A Response to 5 Right Reasons to Apply Kanban

Michael Dubakov has a couple of great posts over at TargetProcess on 5 Wrong Reasons To Apply Kanban and 5 Reasons To Apply Kanban. I started to post this as a comment in response to his 5 Reasons To Apply Kanban, but the size of the comment got a little out of hand, so I thought it would be more appropriate to post here.

Michael’s 5 Reasons

The 5 reasons Michael lists for using Kanban are:

  1. Ability to release any time
  2. Ability to change priorities on the fly
  3. No need in iterations
  4. No need in estimates
  5. Perfect flow visualization

I think these are certainly good reasons for the specific situations that he’s pointed out. In fact, they are some of the same reasons that I found and started using Kanban. Overall, though, I think there are better reasons for using Kanban, no matter the process and system that you’re currently using. Before I list my 5 reasons for using Kanban, though, I’d like to discuss the reasons that I don’t think these 5 are universally appropriate.


My Issues With These Reasons

For #1 and #3, maybe it would be better to say these are 5 reasons why Kanban may be an improvement over time boxed iteration/sprint methodologies. In general, though, Kanban does not say that we have to get rid of these. If they work for a team, and the PO/Customer like the regular intervals of delivery, then why should we remove them? … and remember “iterative” does not mean “time box”. Karl Scotland’s posts on flow and cadence are great illustrations of how we can have iterative work that is not limited to time boxes.

#2 is certainly a good reason, but not exclusive to Kanban. Back in my days of chaos and no formal process, we changed priorities whenever we needed to. Even in my pre-agile days, when we had formal process, we changed priorities when we needed to. We just did it through a change control board or other official process. I’m sure there are other methodologies (agile or not) that don’t lock us in to a specific priority list for a specific time box, as well – for example, Drum-Buffer-Rope from Theory of Constraints.

#4 can be a dangerous or difficult to work with statement. I work on commercial and government contracts through my current employer. Our customers expect estimates of when features will be delivered and how much it will cost, or we don’t get the business. Not every environment can get away with not doing estimates. I wish we could. I hate doing estimates and would rather just work from a prioritized backlog, like Michael talked about. I don’t get that luxury, though. I still do estimates of some form or another with my teams that are doing Kanban. When and how the estimates are done has changed for us, though. I think we are better at doing them and they take less time and create less waste, now.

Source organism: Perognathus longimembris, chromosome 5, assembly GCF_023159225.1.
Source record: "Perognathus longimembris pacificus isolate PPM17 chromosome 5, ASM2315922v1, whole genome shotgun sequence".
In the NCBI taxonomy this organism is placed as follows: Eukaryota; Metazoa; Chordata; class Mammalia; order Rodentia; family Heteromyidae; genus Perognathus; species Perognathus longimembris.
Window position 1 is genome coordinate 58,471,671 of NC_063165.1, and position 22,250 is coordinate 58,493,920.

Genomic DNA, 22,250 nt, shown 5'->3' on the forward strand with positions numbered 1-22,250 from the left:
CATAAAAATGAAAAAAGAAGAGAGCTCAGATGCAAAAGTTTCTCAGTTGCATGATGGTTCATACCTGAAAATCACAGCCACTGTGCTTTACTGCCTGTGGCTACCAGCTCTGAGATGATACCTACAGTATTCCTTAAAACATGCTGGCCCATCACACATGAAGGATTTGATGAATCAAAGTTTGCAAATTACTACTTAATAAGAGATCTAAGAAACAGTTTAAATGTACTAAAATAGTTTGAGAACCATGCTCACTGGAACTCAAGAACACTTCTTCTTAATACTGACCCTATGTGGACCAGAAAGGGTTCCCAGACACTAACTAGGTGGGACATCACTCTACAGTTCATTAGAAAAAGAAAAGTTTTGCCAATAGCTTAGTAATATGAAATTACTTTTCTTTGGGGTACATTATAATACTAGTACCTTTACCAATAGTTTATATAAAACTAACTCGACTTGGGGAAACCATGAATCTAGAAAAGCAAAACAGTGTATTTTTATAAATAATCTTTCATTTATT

#5 seems like any other task board the way Michael described it, here. The only implication of anything different is when I combine the previous four items into this board. I realize that he’s not dealing with time boxes, but pulling work through the board as needed. He’s also dealing with queue’s appropriately, and focusing on the flow of work. However, I don’t see those being detailed in the reason, specifically, and have a hard time seeing benefit or difference in the reason listed, over most other forms of agile software development. This is kind of a nit-picky point, though. If we understand the implications of what his reason is, then there certainly is a lot of benefit to a Kanban visualization over a scrum/xp visualization.

My 5 Reasons

For my 5 reasons to use Kanban over other methods, I would list something along these lines:

  1. Reduce lead time to deliver features and functionality through limited WIP
  2. Decrease cost of features and functionality
  3. Reduce rework and improve quality by forcing ourselves to face the issues in our system
  4. Reduce waste and improve flow of work, through limited WIP and leading indicators
  5. Reduce cost of estimating and planning, through continuous prioritization

I realize that some of these are not necessarily very different from what you’ve said. #5 for example, is very close to your #2. The difference in my perspective and statement is that not everyone can get away from estimates, like i said. but we can reduce the cost of estimation and planning with Kanban, even if we can get away from it.

… anyway… just thinking out loud, here. I have a personal connection to the reasons that Michael listed, as they are the same reasons I ended up with Kanban. I just think that there are better reasons that we can list, that are more universal than improvements over time boxes and estimates.

How To Get Started With Kanban In Software Development